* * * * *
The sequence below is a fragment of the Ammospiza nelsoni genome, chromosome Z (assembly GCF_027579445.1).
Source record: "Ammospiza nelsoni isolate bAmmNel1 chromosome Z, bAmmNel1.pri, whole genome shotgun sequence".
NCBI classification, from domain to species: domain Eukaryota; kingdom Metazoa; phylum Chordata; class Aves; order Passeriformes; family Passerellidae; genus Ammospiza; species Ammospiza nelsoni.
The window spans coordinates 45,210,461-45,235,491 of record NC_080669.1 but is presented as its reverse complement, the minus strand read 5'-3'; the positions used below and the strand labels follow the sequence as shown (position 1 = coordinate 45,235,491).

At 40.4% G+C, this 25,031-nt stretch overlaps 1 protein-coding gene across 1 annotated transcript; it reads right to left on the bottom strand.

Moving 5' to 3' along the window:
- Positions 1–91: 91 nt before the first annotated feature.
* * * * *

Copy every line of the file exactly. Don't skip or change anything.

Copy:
The sequence below is a fragment of the Ammospiza nelsoni genome, chromosome Z (assembly GCF_027579445.1).
Source record: "Ammospiza nelsoni isolate bAmmNel1 chromosome Z, bAmmNel1.pri, whole genome shotgun sequence".
NCBI classification, from domain to species: domain Eukaryota; kingdom Metazoa; phylum Chordata; class Aves; order Passeriformes; family Passerellidae; genus Ammospiza; species Ammospiza nelsoni.
The window spans coordinates 45,210,461-45,235,491 of record NC_080669.1 but is presented as its reverse complement, the minus strand read 5'-3'; the positions used below and the strand labels follow the sequence as shown (position 1 = coordinate 45,235,491).

At 40.4% G+C, this 25,031-nt stretch overlaps 1 protein-coding gene across 1 annotated transcript; it reads right to left on the bottom strand.

Moving 5' to 3' along the window:
- Positions 1–91: 91 nt before the first annotated feature.